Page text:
#WayBackWednesday – The Last Unicorn (1982)

We’re all stuck in the house, right? There’s never been a better time to dig into those retro movies that you’ve always wanted to watch, but never had the time for. Personally, I’m a bit of a retrophile and tend to watch more older flicks than newer ones. On Fangirlish, you can now look forward to a retro review from me each Wednesday in this column. I’ll be highlighting one throwback movie a week, offering a spoiler-free review of the film, any throwback thoughts from my childhood, and where you can watch the movie yourself. Sit back, relax, and enjoy #WayBackWednesday.

Today’s #WaybackWednesday film is one that I did not watch in its entirety until I was an adult. Why, you ask? It’s because Rankin/Bass’ The Last Unicorn scared the 6 year old snot out of me. I remember watching the first half of the film in school on a rainy day recess. Forced to stay indoors due to the weather, my first grade teacher popped The Last Unicorn into the VCR. While I remember enjoying the music and animation, I also remember being terrified of the monster of the film, The Red Bull. A giant flaming red bull chasing helpless unicorns to the ends of the earth absolutely horrified me. The image seared so deeply in my brain that I recall having at least one nightmare involving The Red Bull. Check out the original trailer to see for yourself. 

Source

Creepy, right? Well, maybe not so much now, but you can imagine why it might be scary for a little kid. While I took several years to come back around to The Last Unicorn, the beautiful animation captured my imagination. I still thought of its beauty long before I ever revisited the film. The Last Unicorn is based on the novel of the same name by fantasy author, Peter S. Beagle. I have not yet read the novel, so I cannot comment on how this film fairs as an adaptation, but I think it’s important to note that Beagle himself is credited for the screenplay for the film. 

Where The Last Unicorn really shines is in its animation. You might be familiar with Rankin/Bass from their iconic claymation Christmas cartoons from the 1960s, 70s, and 80s. This is the same company, but instead of claymation, we have 2D traditional animation. You may have also seen their adaptation of J. R. R. Tolkien’s, The Hobbit and The Return of the King. They are also the studio behind the original Thundercats cartoon series. The animation for me is a product of its time. The look and feel of the animation screams 1970s and 80s to me, but coupling that with the soft rock score by the band, America, and we’ve got a solid example of non-Disney animation from the 1980s.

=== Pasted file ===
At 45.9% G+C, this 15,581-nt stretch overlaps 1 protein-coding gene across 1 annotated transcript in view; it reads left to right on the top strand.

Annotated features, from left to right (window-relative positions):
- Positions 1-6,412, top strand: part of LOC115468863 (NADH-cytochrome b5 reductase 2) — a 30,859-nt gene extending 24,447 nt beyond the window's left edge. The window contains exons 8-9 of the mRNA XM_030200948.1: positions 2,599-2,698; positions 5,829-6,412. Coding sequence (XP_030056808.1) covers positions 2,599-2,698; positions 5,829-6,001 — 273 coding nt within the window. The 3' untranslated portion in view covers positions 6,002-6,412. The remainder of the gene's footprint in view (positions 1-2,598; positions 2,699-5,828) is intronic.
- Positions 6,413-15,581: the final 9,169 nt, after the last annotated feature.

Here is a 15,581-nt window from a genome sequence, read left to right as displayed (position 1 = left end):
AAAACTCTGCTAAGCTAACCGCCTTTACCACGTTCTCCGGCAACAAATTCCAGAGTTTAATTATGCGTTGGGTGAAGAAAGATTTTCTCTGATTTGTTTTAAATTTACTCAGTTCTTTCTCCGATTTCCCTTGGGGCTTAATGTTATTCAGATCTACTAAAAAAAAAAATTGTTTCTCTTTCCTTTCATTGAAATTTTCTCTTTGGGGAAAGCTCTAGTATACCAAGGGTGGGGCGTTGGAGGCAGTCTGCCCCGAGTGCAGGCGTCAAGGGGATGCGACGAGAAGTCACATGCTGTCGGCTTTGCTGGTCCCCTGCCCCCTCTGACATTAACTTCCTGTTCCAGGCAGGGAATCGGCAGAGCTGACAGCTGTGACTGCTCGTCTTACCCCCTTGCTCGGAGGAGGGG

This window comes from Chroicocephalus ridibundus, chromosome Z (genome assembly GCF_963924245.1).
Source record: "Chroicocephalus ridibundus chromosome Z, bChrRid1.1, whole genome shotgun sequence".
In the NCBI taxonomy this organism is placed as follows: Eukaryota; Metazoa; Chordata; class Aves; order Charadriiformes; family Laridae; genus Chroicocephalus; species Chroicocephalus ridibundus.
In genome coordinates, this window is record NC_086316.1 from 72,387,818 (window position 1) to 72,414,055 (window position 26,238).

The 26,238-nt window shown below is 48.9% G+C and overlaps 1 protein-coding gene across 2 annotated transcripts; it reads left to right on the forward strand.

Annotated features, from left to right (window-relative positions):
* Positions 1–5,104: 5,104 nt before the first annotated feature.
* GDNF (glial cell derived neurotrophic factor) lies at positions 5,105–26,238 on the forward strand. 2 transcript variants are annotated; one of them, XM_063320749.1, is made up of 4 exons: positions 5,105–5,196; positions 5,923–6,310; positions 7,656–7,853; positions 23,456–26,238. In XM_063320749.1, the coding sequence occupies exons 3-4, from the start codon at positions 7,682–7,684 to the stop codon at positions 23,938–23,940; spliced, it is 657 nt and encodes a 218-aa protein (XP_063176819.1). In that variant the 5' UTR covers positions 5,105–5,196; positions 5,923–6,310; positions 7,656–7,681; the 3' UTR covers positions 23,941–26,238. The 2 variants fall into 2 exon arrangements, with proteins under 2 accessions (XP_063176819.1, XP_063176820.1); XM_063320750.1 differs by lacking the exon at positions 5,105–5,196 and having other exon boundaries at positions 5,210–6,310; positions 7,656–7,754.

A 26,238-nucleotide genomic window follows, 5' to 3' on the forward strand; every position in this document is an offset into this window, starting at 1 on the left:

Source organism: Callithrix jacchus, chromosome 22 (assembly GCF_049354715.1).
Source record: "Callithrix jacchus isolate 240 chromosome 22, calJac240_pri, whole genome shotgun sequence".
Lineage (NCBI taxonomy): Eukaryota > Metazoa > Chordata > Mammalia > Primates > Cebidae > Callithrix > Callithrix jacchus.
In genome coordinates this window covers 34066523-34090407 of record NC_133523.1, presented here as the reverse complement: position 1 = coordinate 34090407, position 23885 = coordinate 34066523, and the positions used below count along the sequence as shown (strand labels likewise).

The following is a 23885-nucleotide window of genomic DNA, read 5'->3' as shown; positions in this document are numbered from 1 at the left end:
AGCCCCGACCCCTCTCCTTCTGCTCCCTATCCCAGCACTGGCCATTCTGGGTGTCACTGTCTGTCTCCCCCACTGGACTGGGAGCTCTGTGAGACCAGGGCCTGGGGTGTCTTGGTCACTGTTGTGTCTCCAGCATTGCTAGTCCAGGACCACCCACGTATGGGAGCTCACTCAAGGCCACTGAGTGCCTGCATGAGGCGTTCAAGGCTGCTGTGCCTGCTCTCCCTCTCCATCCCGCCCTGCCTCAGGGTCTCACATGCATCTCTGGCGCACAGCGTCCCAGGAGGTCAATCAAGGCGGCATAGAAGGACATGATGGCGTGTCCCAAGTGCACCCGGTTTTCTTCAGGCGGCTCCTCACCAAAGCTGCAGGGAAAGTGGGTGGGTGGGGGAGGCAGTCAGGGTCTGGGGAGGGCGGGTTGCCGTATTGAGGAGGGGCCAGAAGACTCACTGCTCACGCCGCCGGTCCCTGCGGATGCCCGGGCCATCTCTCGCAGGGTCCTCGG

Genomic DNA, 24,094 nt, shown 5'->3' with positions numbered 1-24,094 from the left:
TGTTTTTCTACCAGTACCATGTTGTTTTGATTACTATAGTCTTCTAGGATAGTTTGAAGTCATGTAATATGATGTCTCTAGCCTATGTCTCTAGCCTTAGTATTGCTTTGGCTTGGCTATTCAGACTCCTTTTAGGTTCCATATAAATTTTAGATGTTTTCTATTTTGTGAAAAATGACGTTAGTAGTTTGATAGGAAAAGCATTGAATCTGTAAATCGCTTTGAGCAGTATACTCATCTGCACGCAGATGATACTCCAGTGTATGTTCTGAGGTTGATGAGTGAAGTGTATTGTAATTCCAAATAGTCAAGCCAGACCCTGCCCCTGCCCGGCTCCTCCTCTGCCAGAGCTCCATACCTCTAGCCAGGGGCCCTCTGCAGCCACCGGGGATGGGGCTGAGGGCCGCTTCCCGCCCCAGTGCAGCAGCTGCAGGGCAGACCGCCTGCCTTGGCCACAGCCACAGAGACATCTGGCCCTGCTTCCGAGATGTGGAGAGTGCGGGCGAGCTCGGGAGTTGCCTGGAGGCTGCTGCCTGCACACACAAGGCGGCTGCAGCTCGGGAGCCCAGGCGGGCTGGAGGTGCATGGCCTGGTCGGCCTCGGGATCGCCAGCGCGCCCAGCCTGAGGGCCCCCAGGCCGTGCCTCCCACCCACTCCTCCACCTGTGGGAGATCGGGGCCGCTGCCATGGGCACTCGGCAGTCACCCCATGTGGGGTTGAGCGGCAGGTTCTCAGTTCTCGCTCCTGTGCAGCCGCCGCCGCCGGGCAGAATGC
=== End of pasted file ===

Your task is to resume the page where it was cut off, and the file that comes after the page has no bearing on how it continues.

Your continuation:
Upon rewatching the film for this column, I was taken aback by a few things. Predominantly, this is a significantly more mature film than I originally thought. It has scary imagery, a few swear words, and frankly, a lot more boobs than I ever expected to see in a children’s movie and it still got a G rating. 

The 80s were a very different time. 

While this is perhaps a film better suited for older kids and adults, I also know that I remembered none of those things from my childhood, save for my terror at The Red Bull. As an adult, I appreciate the stellar voice cast for this film. You have big screen names like Jeff Bridges, Mia Farrow, Sir Christopher Lee, Angela Lansbury, Alan Arkin, and Rene Auberjonois, but you also have voice acting legends like Tammy Grimes, Paul Frees, and Don Messick rounding out the cast. The latter have been in just about every cartoon or holiday special you’ve ever seen from the 1970s and 80s. 

Overall, this is an animated gem from the 80s that is worth revisiting, not just for its top notch cast and gorgeous animation, but for its theme. The idea that innocence and beauty are worth protecting is relevant for all time. It pushes back on selfishness and praises kindness and courage. Those are ideas worth remembering every day. 

The Last Unicorn is streaming now on HBO GO and HBO NOW. 

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